On a serious note, is becoming increasingly common that customers demand encryption and authentication of their data. It is pretty much a given in many industries today that any data travelling across a WAN needs to be protected using IPSEC.
Pre-shared keys are a quick and dirty way to do this. That may work for some but basing your companies IP security policy on, what is essentially, just a static password is not going to win you employee of the month.

For my demo I have incorporated a Public Key Infrastructure (PKI). This is a means of creating a network rooted at a server which you trust, the Certificate Authority, that has the role of distributing digital certificates that are used by IPSEC instead of pre-shared keys. Cert distibution is controlled and dynamic, not just passwords on Post-It notes. In short, it is more secure.
There is plenty of information out there about PKI if you wish to dig deeper, for now we just need to know that our routers will use digital certs rather than pre-shared keys for their IPSEC.
True to the theme of this write-up I found that all the steps required to enable a new spoke to enter into the PKI can be configured to fire automatically, so that we can flow from unencrypted security policy-violating liabilities to fully IPSEC'ed members of a PKI, all without lifting a finger.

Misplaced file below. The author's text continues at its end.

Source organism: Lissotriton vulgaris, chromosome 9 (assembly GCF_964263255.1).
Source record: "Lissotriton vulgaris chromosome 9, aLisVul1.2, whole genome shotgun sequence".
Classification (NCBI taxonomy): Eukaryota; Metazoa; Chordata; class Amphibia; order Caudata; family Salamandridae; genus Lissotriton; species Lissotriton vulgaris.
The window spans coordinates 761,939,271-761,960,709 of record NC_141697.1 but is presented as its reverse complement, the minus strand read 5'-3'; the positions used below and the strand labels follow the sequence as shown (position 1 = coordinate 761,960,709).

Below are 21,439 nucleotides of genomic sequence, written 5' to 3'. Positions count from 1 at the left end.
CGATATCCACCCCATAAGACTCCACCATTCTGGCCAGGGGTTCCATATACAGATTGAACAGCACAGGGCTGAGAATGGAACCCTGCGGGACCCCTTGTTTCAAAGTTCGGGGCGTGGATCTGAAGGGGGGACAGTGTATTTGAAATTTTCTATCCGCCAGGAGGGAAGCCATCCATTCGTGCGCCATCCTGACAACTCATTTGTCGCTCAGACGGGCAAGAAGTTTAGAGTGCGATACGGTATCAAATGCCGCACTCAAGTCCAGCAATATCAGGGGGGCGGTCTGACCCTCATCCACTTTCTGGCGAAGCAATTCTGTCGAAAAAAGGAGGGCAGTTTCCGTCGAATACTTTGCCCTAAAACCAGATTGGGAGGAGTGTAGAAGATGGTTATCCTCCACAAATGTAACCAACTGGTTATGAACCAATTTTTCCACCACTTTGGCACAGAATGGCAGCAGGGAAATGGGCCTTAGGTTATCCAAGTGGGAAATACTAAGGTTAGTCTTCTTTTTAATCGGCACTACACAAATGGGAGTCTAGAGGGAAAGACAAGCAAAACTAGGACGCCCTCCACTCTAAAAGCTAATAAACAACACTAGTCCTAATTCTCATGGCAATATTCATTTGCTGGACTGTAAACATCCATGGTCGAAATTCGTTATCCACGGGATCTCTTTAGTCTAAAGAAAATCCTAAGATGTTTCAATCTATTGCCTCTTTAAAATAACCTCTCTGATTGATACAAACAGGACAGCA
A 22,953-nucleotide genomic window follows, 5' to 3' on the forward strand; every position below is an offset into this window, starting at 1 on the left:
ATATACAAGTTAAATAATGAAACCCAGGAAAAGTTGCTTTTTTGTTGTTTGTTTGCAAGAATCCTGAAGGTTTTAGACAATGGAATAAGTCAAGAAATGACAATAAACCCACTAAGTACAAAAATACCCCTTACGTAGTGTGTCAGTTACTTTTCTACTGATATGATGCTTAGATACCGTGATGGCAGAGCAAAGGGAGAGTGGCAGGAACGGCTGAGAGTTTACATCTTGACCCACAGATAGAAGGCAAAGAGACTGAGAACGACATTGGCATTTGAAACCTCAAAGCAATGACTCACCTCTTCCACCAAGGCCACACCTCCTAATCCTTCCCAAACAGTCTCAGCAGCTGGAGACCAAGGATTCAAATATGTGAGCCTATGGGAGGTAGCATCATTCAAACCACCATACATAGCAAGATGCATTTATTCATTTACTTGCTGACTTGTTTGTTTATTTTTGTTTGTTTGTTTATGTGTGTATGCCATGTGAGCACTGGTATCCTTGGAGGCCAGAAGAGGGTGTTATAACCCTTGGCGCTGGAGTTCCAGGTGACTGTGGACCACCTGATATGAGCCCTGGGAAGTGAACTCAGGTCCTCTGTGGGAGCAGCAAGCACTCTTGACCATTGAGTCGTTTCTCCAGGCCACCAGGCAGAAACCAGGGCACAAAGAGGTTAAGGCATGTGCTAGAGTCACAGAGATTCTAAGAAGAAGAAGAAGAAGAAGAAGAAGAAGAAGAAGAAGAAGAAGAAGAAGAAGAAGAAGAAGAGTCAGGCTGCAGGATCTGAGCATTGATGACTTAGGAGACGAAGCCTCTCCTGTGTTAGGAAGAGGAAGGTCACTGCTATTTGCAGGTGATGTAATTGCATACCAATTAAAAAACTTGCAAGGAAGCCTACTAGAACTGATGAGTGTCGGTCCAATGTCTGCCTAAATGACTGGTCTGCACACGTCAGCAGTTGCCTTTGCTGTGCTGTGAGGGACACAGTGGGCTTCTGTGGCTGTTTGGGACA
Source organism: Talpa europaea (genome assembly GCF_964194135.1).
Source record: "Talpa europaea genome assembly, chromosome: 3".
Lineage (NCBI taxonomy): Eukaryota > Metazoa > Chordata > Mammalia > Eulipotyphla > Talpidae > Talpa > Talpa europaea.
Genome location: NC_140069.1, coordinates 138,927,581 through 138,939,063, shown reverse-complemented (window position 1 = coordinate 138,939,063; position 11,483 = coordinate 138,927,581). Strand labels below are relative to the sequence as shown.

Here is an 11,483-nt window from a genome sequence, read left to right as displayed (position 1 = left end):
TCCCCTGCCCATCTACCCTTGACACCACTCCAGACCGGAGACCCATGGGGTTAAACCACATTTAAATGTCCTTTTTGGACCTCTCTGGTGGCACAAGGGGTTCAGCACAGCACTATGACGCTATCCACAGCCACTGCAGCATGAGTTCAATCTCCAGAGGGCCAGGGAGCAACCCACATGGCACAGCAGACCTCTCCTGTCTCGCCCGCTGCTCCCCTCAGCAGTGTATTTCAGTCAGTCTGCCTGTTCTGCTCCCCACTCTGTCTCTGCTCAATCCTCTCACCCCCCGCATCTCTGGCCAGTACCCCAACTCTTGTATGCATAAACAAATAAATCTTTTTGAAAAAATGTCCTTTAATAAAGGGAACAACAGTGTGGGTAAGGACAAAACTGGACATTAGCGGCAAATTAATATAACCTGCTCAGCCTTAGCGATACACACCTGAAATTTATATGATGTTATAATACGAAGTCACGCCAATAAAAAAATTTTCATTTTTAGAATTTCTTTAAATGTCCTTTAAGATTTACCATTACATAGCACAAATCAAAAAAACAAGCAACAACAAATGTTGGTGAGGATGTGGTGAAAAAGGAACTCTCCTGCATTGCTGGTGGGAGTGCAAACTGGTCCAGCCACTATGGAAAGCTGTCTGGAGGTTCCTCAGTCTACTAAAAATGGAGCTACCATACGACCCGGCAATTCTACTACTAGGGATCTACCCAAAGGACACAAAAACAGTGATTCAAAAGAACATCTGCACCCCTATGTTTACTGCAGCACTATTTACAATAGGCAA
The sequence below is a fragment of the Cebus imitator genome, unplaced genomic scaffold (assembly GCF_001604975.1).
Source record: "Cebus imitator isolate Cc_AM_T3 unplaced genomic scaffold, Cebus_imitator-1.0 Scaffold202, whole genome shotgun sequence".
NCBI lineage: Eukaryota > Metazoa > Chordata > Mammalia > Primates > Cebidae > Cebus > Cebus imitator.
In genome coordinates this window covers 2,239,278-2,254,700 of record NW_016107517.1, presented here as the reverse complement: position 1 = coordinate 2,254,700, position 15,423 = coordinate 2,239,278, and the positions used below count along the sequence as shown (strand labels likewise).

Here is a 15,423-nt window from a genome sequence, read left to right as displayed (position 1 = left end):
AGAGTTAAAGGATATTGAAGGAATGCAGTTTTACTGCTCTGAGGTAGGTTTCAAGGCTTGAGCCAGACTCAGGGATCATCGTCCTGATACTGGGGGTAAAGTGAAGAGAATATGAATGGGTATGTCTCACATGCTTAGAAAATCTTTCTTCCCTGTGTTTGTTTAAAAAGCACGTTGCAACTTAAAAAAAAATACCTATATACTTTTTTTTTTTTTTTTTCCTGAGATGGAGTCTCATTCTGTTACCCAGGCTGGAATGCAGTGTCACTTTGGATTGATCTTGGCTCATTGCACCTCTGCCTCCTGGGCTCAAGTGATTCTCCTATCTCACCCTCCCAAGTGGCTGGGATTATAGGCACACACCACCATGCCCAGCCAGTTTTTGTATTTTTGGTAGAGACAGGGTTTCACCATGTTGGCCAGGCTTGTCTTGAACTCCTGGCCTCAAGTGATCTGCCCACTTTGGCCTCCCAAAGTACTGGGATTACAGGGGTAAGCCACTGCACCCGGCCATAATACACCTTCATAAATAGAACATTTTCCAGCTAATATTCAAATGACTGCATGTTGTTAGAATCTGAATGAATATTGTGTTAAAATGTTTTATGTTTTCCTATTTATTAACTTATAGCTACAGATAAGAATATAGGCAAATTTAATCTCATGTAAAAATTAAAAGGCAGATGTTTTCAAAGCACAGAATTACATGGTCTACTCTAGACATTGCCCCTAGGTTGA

Security Step-by-step

  1. First up we need a Certificate Authority. That's a server of your choice that can issue digital certificates. For my demo I am using Wins2008R2, ok chill, let me finish, this was not my choice and was already installed. Other, open-source, CAs are available.

  2. CA function involves a user requesting a cert, which obviously means the user has some identity on the network (username & password). However for network devices, such as our router, this is simply not scalable. We are using a facet of PKI known as Simple Certificate Enrollment Protocol (SCEP) which allows hardware to request certs. Within Wins2008 this function is known as Network Device Enrollment Service. Here is a picture of the enabled roles:Winserver roles

  3. The NDES service issues a password to administrators which needs to be added to the config template of our routers to allow the digital certs to be issued. This password is obtained by browsing to: http://server_ip_address/certsrv/mscep_admin/
    NDESThat long thumbprint is the string that we need.